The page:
Adding flexible space is a quick and easy way to acquire smaller or satellite offices that reduce commute times and ensure de-densification of space. In fact, JLL Research’s The impact of COVID-19 on flexible space predicts flexible space demand will continue to increase as a result of COVID-19, although in a different form than it took before the pandemic. Overall, we believe 30% of all office space will be consumed flexibly by 2030.
Even prior to the outbreak of COVID-19, 4 out of every 5 employees reported that given two similar job offers, they would turn down the one that didn’t offer flexible working, according to the 2019 IWG Global Workspace Survey. Therefore, remote and flexible working practices are now expected and no longer seen as just a perk.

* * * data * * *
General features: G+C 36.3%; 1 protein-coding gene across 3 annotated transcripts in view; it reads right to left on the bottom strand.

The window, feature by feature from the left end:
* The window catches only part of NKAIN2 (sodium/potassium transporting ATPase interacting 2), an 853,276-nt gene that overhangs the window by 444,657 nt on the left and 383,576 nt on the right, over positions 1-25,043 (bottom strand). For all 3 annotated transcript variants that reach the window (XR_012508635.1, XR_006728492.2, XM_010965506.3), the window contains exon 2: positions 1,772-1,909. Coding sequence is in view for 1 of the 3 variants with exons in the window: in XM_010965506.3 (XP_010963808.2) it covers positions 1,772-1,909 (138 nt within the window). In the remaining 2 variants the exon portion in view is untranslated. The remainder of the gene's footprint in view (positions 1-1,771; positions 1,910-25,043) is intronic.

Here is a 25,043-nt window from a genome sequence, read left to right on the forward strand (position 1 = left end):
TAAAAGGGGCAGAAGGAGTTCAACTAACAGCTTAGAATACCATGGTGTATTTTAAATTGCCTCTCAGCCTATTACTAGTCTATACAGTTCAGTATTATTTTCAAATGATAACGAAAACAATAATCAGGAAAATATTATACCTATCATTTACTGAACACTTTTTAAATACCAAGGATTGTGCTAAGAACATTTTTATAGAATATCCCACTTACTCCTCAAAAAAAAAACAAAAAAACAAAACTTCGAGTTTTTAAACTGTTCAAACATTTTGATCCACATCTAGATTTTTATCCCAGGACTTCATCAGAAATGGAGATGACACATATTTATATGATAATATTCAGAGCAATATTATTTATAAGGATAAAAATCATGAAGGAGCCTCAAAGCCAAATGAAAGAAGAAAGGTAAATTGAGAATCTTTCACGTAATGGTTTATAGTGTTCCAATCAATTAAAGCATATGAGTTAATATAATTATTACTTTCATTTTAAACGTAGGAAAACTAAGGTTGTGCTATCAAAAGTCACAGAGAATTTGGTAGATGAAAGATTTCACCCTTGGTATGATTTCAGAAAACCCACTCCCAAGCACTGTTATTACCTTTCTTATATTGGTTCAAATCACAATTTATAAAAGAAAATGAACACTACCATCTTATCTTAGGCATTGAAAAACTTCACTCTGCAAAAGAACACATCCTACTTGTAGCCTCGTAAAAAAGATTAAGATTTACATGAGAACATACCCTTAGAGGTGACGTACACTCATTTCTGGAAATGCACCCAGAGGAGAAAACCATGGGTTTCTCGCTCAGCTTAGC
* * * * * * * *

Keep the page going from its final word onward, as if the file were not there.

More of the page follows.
Redesign spaces: How physical spaces influence collaboration, culture and experience
Organizations have an unprecedented opportunity to evolve their space to priortize employees' health and well-being. Employee mobility programs, inclusive design and collaboration technology will be critical in preparing for the next generation workplace. As the September 11, 2001 terrorist attacks standardized security like turnstiles and metal detectors in buildings, the pandemic will have similar effects on health and wellness; society will feel these changes for years to come. There will be a greater emphasis on the building’s role as the first line of defense against disease, and what companies inside those buildings are doing to keep their employees safe.